Rural children living in poverty will receive more attention under several new initiatives announced by the Obama administration during a Tuesday meeting of the White House Rural Council.
The programs will encourage communities to prioritize rural child poverty, offer loans to community development projects in rural areas, and provide funding for a “two-generation” approach to rural poverty.
A 2015 report from the USDA found that, overall, rural child poverty rates are rising, although they vary greatly across rural counties. More than 1 in 4 rural children lived in poverty in 2013, a 7 percentage point increase from 1999. The report found that 20 percent of rural counties had at least a third of children in poverty, while another 20 percent of rural counties had poverty rates less than 16 percent. Child poverty rates have especially increased in manufacturing counties where job opportunities have declined, in single-parent families, and in counties with high minority populations.
The initiatives announced Tuesday target several factors that impact child poverty, such as the availability of jobs for rural adults. A USDA loan program awarded $3.5 million in loans on Tuesday to organizations that will then re-lend money to rural businesses or community development projects in rural areas. Several of these programs are expected to create jobs in rural communities.
The administration also announced the Rural Impact County Challenge, which encourages lawmakers to prioritize rural child poverty and develop a plan to improve child poverty. Some counties have already taken steps toward this by using technology to expand access to federal nutrition programs or collaborating with other counties to provide more services to rural families, according to a White House Rural Council blog.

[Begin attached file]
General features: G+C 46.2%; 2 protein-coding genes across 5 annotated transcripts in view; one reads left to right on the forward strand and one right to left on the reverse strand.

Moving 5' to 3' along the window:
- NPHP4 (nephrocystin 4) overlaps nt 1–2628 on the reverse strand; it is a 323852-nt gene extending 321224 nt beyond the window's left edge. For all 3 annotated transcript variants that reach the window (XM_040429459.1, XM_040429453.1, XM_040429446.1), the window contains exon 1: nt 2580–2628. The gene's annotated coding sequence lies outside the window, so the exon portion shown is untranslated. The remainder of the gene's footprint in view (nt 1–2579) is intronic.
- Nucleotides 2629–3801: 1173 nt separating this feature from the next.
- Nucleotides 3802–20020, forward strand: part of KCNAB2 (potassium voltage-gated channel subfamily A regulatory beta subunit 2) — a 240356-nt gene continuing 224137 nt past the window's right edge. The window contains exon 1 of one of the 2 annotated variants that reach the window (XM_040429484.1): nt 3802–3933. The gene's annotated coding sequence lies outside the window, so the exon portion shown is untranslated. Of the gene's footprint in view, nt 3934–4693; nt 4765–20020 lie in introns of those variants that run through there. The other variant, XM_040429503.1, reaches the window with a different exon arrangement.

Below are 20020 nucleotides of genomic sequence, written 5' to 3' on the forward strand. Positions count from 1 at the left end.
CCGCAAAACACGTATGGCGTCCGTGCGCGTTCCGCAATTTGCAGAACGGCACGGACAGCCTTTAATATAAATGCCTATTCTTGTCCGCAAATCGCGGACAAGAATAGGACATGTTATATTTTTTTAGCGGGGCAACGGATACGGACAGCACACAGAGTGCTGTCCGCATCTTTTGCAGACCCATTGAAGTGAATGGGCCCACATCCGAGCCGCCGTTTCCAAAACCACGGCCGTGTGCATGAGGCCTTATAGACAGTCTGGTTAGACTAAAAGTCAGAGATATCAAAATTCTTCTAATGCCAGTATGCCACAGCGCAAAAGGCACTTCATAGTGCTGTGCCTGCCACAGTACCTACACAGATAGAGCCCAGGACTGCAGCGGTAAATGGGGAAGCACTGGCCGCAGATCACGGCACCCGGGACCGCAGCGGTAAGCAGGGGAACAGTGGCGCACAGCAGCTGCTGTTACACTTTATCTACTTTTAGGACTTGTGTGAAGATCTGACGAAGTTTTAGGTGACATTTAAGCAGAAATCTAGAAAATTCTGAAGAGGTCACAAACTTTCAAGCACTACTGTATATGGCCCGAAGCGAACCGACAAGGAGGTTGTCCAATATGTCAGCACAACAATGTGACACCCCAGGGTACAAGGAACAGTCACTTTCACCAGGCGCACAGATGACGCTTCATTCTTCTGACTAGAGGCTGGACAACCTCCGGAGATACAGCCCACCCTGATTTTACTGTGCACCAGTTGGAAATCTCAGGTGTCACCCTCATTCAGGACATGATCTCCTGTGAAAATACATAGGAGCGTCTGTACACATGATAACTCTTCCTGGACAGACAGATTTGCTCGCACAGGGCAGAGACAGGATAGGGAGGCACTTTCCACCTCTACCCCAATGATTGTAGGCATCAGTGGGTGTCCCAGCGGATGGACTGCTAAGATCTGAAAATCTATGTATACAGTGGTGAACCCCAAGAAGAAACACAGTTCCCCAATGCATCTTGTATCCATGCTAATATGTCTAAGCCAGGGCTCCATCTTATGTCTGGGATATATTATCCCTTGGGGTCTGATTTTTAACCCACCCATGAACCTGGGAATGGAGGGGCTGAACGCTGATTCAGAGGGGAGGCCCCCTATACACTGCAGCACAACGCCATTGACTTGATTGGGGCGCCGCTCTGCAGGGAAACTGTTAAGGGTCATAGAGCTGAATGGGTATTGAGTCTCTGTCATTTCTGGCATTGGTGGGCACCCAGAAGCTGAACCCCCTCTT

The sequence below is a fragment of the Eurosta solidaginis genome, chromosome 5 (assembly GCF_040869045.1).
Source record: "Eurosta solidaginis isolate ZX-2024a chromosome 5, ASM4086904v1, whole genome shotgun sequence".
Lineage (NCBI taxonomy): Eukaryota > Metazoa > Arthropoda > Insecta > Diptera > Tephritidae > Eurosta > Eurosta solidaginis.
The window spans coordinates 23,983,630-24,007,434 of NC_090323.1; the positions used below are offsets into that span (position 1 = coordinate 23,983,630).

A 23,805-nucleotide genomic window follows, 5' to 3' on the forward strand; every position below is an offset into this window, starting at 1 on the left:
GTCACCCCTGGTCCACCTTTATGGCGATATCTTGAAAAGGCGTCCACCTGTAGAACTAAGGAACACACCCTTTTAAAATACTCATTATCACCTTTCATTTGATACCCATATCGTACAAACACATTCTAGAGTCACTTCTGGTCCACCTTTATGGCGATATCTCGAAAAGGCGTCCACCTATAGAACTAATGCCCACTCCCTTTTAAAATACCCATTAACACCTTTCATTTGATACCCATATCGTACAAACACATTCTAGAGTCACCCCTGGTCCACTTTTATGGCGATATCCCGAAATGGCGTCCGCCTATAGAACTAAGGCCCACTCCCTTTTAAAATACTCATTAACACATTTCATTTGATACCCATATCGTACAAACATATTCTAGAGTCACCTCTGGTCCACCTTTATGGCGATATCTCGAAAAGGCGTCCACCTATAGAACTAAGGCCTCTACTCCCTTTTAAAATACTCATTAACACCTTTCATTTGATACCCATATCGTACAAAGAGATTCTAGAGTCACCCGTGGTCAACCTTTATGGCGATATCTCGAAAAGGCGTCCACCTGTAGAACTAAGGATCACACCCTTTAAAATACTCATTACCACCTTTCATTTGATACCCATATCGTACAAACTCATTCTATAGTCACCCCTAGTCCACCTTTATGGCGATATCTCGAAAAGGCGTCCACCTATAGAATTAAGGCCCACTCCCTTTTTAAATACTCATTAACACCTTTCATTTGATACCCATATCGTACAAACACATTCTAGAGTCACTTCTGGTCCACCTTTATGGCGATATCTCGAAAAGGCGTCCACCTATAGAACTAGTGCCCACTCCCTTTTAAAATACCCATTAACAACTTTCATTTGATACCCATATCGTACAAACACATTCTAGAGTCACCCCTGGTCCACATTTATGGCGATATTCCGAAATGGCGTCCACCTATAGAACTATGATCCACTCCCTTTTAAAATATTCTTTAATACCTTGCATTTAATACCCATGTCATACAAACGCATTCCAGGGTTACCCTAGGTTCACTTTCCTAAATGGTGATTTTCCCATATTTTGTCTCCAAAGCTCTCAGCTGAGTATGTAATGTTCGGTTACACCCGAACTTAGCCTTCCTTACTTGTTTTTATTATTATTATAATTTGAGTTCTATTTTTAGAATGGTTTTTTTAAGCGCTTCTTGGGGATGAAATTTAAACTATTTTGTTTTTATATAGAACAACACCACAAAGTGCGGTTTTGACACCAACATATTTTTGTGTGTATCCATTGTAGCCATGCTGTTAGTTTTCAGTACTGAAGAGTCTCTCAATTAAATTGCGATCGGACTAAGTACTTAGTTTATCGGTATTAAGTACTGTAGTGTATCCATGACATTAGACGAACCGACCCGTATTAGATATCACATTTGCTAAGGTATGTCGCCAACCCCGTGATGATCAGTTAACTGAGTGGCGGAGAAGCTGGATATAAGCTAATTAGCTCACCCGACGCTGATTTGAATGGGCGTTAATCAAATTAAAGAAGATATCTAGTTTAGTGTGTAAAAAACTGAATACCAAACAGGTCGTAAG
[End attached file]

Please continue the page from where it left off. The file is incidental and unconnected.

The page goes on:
The initiatives come on the heels of several proposals from President Obama’s 2017 budget that could impact rural children. The budget provides $20 million for the USDA to roll out projects that target a “two-generation” approach to child poverty by providing high-quality early-childhood education as well as workforce development for parents. Last year, 10 rural and tribal communities received federal funding to launch such programs. The budget also provides $12 billion over 10 years to improve access to summer food programs, which are particularly scarce in rural areas, and $20 million for a rural home visiting program that would work in coordination with the U.S. Department of Health & Human Services’ Maternal, Infant, and Early Childhood Home Visiting program.
A version of this news article first appeared in the Rural Education blog.